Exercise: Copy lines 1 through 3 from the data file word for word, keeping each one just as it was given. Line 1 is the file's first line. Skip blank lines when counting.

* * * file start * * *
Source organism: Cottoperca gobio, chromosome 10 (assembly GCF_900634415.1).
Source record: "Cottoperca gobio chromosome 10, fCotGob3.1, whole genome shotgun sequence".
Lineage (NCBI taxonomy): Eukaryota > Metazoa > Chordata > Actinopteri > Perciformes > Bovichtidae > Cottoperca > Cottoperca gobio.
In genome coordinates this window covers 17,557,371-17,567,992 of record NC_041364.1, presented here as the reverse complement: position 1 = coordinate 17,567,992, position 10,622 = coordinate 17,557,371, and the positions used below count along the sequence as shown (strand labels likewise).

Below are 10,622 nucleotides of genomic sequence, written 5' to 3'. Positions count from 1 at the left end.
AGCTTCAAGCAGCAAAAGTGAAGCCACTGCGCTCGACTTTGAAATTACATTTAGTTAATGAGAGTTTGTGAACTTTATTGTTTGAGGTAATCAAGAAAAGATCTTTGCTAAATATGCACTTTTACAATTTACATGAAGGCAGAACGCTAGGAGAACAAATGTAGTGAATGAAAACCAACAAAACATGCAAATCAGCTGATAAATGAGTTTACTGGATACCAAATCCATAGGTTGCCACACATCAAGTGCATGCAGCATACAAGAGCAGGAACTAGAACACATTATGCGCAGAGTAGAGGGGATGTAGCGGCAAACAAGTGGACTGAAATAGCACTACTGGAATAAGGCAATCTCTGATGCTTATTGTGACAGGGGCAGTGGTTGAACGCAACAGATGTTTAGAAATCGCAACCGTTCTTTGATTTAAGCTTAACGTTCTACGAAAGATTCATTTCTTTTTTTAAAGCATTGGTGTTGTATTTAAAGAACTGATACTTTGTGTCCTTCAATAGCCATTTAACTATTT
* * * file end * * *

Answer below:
Source organism: Cottoperca gobio, chromosome 10 (assembly GCF_900634415.1).
Source record: "Cottoperca gobio chromosome 10, fCotGob3.1, whole genome shotgun sequence".
Lineage (NCBI taxonomy): Eukaryota > Metazoa > Chordata > Actinopteri > Perciformes > Bovichtidae > Cottoperca > Cottoperca gobio.